When Michael Reynolds finished architectural school in 1969, he was determined to find a more planet-friendly way to build homes. He moved to Taos, N.M., where he began experimenting with alternative building methods. Over the years, he started exploring different ways to use thermal and passive solar energy, and in 1988 he built his first earthship.
Completely sustainable, that building became the prototype for a movement that now spans the globe and has the potential to forever change how the world looks at sustainable homes.
“We have built about 5,000 worldwide,” says Kirsten Jacobsen, education director for Earthship Biotecture in Taos. The organization builds homes, sells plans and educational materials, and offers educational programs to help others build their own earthships. They’ve also done outreach in other countries to provide self-sufficient public facilities, such as building a school in Sierra Leone.
“We have about 250 earthships in Taos alone, but we have at least one in every state in the U.S. and have even built them in some super-restrictive areas, like England and the Netherlands,” she says.
Earthships — so named because they are self-sustaining and don’t require any outside water or electricity — are the ultimate exercise in “home recycling.” The foundation begins with discarded tires and tin cans that are staggered like bricks, then earth is pounded between them to create a solid, load-bearing wall. The completed walls provide an energy-efficient home because the thermal mass stores heat and releases it very slowly, keeping indoor temperatures consistent — regardless of the temperature outside. The walls are usually covered in plaster and resemble an adobe home, although their look is somewhat more futuristic than those boxy adobe predecessors that are particularly popular in the Southwest.
Even empty glass bottles become part of the wall structures, allowing light in and also creating an intriguing design element that only furthers the sci-fi look.
Living on the Edge
Jacobsen acknowledges that earthships are seen as the “far edge of green and sustainable living.” But a growing awareness in sustainability issues has gone a long way toward making the homes seem less foreign. The cost is slightly higher but still competitive with purchasing a new home; Jacobsen says a small one-bedroom home begins at around $100,000. Of course, the biggest difference is that the earthship won’t be saddled with water and utility bills. Owners can also grow their own food inside the home, cutting back dramatically on what they spend at the grocery store.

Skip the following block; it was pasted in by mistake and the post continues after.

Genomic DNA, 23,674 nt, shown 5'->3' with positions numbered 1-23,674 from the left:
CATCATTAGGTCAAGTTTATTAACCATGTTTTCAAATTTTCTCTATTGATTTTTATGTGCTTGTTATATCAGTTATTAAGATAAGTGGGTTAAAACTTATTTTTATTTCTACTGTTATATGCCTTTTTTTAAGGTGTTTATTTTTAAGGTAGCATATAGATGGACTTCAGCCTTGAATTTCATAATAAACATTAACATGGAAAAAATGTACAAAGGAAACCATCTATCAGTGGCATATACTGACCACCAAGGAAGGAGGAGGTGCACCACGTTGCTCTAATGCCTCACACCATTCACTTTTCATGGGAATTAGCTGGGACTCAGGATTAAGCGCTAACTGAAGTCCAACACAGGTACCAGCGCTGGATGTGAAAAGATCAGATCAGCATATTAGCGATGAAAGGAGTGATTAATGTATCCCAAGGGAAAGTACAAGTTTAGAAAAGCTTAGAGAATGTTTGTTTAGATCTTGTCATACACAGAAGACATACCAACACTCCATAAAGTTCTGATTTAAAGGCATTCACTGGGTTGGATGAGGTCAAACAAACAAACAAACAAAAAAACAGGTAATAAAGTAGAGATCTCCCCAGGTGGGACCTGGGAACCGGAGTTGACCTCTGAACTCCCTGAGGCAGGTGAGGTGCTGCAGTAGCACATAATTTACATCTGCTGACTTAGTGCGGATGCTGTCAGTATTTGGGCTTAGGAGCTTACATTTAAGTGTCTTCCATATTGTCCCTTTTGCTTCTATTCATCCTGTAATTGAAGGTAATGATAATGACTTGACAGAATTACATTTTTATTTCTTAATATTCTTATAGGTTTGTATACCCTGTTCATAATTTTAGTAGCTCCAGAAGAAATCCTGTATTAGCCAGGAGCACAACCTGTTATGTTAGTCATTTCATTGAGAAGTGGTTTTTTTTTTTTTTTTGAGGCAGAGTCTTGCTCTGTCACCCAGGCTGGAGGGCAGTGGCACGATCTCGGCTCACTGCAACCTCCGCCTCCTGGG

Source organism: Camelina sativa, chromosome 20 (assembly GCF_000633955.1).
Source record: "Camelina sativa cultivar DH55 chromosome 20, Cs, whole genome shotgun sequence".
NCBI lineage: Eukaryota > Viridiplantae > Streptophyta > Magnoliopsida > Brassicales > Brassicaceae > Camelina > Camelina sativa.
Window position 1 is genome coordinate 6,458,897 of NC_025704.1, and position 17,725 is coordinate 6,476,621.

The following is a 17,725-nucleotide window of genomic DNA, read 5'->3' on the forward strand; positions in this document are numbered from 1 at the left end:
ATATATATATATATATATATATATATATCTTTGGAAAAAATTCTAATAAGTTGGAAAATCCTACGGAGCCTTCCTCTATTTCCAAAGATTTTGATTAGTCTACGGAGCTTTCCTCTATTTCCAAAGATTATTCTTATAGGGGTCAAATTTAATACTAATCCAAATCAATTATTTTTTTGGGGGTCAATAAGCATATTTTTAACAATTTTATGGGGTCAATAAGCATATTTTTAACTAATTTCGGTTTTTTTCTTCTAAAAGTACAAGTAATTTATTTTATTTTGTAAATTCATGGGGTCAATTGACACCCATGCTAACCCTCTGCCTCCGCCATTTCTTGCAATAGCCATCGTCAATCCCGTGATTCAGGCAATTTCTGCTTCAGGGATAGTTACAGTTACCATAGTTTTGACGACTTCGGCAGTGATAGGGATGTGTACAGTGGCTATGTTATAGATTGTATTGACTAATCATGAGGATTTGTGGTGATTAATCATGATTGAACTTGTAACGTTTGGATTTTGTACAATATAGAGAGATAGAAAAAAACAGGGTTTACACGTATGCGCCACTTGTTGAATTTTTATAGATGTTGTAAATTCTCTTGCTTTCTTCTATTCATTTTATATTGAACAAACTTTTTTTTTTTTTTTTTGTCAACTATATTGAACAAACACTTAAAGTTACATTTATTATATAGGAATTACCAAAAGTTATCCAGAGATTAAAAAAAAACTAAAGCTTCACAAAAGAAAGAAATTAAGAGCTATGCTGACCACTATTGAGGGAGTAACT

“There is definitely more interest now here in the U.S., but our main growth has been international,” she says. “We’re doing a seminar in Ushuaia, Argentina, in January and building a school in Uruguay in February.” They also are building a community center in Malawi, Africa, that will provide health care to local tribes. She says such areas, where access to water and electricity are a challenge, provide the perfect place for earthships to showcase their abilities and efficiency.
The homes can be adapted for any climate, from frigid arctic settings to steamy tropical environments.
Here in the U.S., clients have ranged from single 20-somethings building small homes to the late actor Dennis Weaver building a 10,000-square-foot sustainable mansion in Colorado. The homes have evolved to include more traditionally styled buildings to suit building codes and customer wants. However, the nature of the building materials means that earthships will never be mistaken for a tract home.
“They’re always going to be buried in the earth; the mechanical systems will be apparent; and you’re going to see the solar panels, battery boxes and vent boxes. You’re never going to have an earthship that looks like a normal house,” Jacobsen explains.
It’s What’s Inside That Counts
The unique design element is just one thing that sets earthships apart from traditional housing. The systems contain and reuse all household sewage in indoor treatment cells, which lets it then be used in food production and landscaping. This approach allows for indoor gardens (or even jungles) to provide fresh produce for homeowners.
Toilets use greywater for flushing rather than running on a city sewage system, and earthships harvest water from rain and snow, which is used for everything from drinking to bathing to washing clothes. They depend upon thermal heating and cooling, and produce their own electricity with solar and wind power.
“This is the way all housing is going to look when there is no more oil,” says Jacobsen. “People are going to have to realize that they can collect power, grow food, and heat and cool their home. Whether people adopt that way of thinking and learn how to live that way before there’s a crisis is up to them.”
The Earthship Biotecture headquarters is home to several units that can be toured or rented for the night, further allowing people to experience life inside for a night or a weekend.
“That helps sell them,” Jacobsen says. “Once people experience them, they become more interested in owning one. We’re not out to convince people to pursue them; we’re just here to help.”